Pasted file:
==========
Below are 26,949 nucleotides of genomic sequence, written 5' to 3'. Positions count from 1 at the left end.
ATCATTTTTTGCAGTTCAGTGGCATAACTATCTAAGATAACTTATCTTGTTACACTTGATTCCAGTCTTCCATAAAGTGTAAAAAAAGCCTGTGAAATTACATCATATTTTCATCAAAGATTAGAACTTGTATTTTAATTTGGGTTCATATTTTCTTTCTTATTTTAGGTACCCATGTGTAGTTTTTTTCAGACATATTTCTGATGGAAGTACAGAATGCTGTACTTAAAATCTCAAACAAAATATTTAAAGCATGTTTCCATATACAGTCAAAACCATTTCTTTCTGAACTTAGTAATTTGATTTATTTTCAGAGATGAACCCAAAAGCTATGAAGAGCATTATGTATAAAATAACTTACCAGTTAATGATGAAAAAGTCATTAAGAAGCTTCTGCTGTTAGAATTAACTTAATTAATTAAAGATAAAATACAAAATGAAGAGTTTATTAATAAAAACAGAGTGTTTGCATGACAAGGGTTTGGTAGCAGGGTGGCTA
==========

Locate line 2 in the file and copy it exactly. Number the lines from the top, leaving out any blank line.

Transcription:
ATCATTTTTTGCAGTTCAGTGGCATAACTATCTAAGATAACTTATCTTGTTACACTTGATTCCAGTCTTCCATAAAGTGTAAAAAAAGCCTGTGAAATTACATCATATTTTCATCAAAGATTAGAACTTGTATTTTAATTTGGGTTCATATTTTCTTTCTTATTTTAGGTACCCATGTGTAGTTTTTTTCAGACATATTTCTGATGGAAGTACAGAATGCTGTACTTAAAATCTCAAACAAAATATTTAAAGCATGTTTCCATATACAGTCAAAACCATTTCTTTCTGAACTTAGTAATTTGATTTATTTTCAGAGATGAACCCAAAAGCTATGAAGAGCATTATGTATAAAATAACTTACCAGTTAATGATGAAAAAGTCATTAAGAAGCTTCTGCTGTTAGAATTAACTTAATTAATTAAAGATAAAATACAAAATGAAGAGTTTATTAATAAAAACAGAGTGTTTGCATGACAAGGGTTTGGTAGCAGGGTGGCTA